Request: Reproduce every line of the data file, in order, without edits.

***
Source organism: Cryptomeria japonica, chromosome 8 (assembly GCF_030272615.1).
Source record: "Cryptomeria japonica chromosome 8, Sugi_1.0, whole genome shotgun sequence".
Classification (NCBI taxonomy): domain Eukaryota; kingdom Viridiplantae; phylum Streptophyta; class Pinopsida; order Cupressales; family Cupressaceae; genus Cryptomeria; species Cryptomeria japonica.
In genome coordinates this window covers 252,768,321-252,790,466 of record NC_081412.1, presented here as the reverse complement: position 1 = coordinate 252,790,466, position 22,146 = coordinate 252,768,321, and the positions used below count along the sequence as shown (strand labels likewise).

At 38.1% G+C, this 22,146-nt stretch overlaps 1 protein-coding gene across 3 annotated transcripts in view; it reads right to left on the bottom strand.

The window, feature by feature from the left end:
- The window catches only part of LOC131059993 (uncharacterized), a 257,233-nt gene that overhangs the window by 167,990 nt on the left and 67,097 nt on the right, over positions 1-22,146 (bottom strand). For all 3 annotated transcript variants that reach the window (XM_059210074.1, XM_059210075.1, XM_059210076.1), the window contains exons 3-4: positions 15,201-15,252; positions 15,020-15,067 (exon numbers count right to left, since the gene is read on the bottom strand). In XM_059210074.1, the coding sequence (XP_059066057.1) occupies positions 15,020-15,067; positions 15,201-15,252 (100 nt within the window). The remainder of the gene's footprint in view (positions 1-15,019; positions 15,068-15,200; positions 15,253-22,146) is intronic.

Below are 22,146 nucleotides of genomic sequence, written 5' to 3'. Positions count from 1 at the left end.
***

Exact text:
Source organism: Cryptomeria japonica, chromosome 8 (assembly GCF_030272615.1).
Source record: "Cryptomeria japonica chromosome 8, Sugi_1.0, whole genome shotgun sequence".
Classification (NCBI taxonomy): domain Eukaryota; kingdom Viridiplantae; phylum Streptophyta; class Pinopsida; order Cupressales; family Cupressaceae; genus Cryptomeria; species Cryptomeria japonica.
In genome coordinates this window covers 252,768,321-252,790,466 of record NC_081412.1, presented here as the reverse complement: position 1 = coordinate 252,790,466, position 22,146 = coordinate 252,768,321, and the positions used below count along the sequence as shown (strand labels likewise).

At 38.1% G+C, this 22,146-nt stretch overlaps 1 protein-coding gene across 3 annotated transcripts in view; it reads right to left on the bottom strand.

The window, feature by feature from the left end:
- The window catches only part of LOC131059993 (uncharacterized), a 257,233-nt gene that overhangs the window by 167,990 nt on the left and 67,097 nt on the right, over positions 1-22,146 (bottom strand). For all 3 annotated transcript variants that reach the window (XM_059210074.1, XM_059210075.1, XM_059210076.1), the window contains exons 3-4: positions 15,201-15,252; positions 15,020-15,067 (exon numbers count right to left, since the gene is read on the bottom strand). In XM_059210074.1, the coding sequence (XP_059066057.1) occupies positions 15,020-15,067; positions 15,201-15,252 (100 nt within the window). The remainder of the gene's footprint in view (positions 1-15,019; positions 15,068-15,200; positions 15,253-22,146) is intronic.

Below are 22,146 nucleotides of genomic sequence, written 5' to 3'. Positions count from 1 at the left end.